In order to make the lesson more relatable to the student’s lives and therefore give them the opportunity to be active agents in their learning, I incorporated a simple breathing activity. This merely required the students to inhale and exhale while holding onto their ribs, however this explicitly demonstrated to them that as they breathe in the air there ribs must expand in order to create room for the air inhaled ”this active learning concept relates directly to the Native American proverb ”I hear and I forget, I see and I remember; I do and I understand” (J. Wood, 2009). Therefore through showing the video clip, they saw the breathing system in motion in an animation and thus they will remember this, furthermore through actively engaging in the activity they understood the internal processes, therefore this reinforcement proves that it is important for students to be active agents in their own learning, thus simple sub-conscious activities such as breathing are key learning tools in the case of students being active agents in their own learning experience.
In planning for my lesson, I decided to make a demonstration model lung in order to provide another active learning opportunity for the students and hands on experience, as per Chris Kyriacou, ”it is important to let students realise that the success lies in their own hands, that they must approach tasks in the correct way, and they must be persistent and willing to sustain their efforts to be successful”. As the student’s passed the model lung around, I questioned each student individually on the processes occurring in the relative parts, in doing so this allowed me to gain insight into the student’s levels of understanding of the processes occurring within the breathing system, ”the use of questions, especially higher order questions, is often suggested as a worthwhile teaching strategy” (Hattie 2009). Acknowledging student effort with praise and positive reinforcement also motivates students when celebrating their success. As Petty explains, it is equally as important that the ”weaker” students are praised and encouraged, as well as the higher achieving students. ”Many of the active learning strategies support students at different functioning levels and allow students to contribute their perspective in a number of ways” therefore the ”weaker” students should be praised for participating however positive reinforcement should not be overused as it could possibly lose effect.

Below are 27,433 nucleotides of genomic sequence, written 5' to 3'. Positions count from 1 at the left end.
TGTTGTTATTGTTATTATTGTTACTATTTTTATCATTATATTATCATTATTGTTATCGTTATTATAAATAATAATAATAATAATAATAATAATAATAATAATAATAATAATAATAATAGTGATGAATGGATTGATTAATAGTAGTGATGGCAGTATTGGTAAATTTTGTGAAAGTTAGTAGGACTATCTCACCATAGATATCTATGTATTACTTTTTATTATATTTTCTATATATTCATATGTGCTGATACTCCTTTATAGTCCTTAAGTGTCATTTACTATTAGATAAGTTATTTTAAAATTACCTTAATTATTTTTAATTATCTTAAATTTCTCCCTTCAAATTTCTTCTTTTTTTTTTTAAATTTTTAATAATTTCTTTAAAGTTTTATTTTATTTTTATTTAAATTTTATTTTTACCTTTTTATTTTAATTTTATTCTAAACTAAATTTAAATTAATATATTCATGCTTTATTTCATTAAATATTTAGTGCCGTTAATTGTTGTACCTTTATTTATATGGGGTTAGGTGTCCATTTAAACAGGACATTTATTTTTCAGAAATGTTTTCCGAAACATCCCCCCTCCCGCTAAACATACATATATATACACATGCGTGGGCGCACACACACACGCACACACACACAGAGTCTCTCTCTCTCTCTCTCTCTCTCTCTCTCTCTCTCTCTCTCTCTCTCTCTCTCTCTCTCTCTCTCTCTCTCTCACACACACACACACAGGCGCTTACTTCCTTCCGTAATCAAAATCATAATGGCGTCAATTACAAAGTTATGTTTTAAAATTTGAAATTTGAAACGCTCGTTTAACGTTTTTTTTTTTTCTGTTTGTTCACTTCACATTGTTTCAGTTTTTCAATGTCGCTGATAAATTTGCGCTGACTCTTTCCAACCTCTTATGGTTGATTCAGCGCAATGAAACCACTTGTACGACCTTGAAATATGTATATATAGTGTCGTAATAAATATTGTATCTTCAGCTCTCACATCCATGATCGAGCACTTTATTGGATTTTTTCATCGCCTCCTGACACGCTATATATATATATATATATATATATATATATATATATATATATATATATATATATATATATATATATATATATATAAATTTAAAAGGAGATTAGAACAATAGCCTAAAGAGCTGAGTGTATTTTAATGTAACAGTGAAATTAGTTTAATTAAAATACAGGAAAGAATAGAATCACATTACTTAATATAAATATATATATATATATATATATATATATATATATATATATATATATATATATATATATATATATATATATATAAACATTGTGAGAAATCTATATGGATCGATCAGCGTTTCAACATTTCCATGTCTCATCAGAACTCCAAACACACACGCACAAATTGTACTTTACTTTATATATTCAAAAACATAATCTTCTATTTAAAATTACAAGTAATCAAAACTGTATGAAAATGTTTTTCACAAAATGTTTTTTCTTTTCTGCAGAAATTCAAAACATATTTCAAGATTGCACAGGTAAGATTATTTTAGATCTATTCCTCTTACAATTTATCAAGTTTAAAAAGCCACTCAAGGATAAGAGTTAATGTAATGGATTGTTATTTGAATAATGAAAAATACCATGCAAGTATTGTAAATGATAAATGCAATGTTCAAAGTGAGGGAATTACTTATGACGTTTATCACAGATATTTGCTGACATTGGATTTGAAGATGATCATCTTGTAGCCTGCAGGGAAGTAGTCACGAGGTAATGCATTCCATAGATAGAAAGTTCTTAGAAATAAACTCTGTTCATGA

Although I found the microteaching lessons to be highly beneficial, I believe that when on teaching placement, we will be better able to tailor active learning activities to those students. I forecast that I will have more of an opportunity to get to know the students and that will make it easier to plan active learning activities, catering for the student’s individually and thus having the ability to evaluate the level of praise and encouragement needed in order to motivate them. Therefore active learning is linked to differentiated instruction as ”it takes into account individual’s needs, readiness, interests and learning profiles. It focuses on instruction that appeals to and engages each student” (King-Shaver ; Hunter, 2003) To conclude, I would like to propose a quote from John Dewey, ”Why is it, in spite of the fact that teaching by pouring in, learning by passive absorption, are universally condemned, that they are still so entrenched in practice”, this was the case when I was in secondary school, and therefore I intend on implementing active learning as much as possible when on teaching placement in order to merit my student’s education through being active agents in their learning.
Casale-Giannola, D., and Schwartz Green, L. (2011) 40 Active Learning Strategies for the Inclusive Classroom, California: A SAGE Company.
Barrett, T., and Moore, S. (2011). New approaches to problem-based learning revitalising your practice in higher education , New York: Routledge.
Kyriacou, C. (2007) Essential teaching skills Third edition. 3rd edn. Cheltenham, U.K.: Nelson Thornes Ltd, United Kingdom.
Petty, G. (2009) Teaching today: A practical guide. 4th edn. Cheltenham, U.K.: Nelson Thornes Ltd, United Kingdom.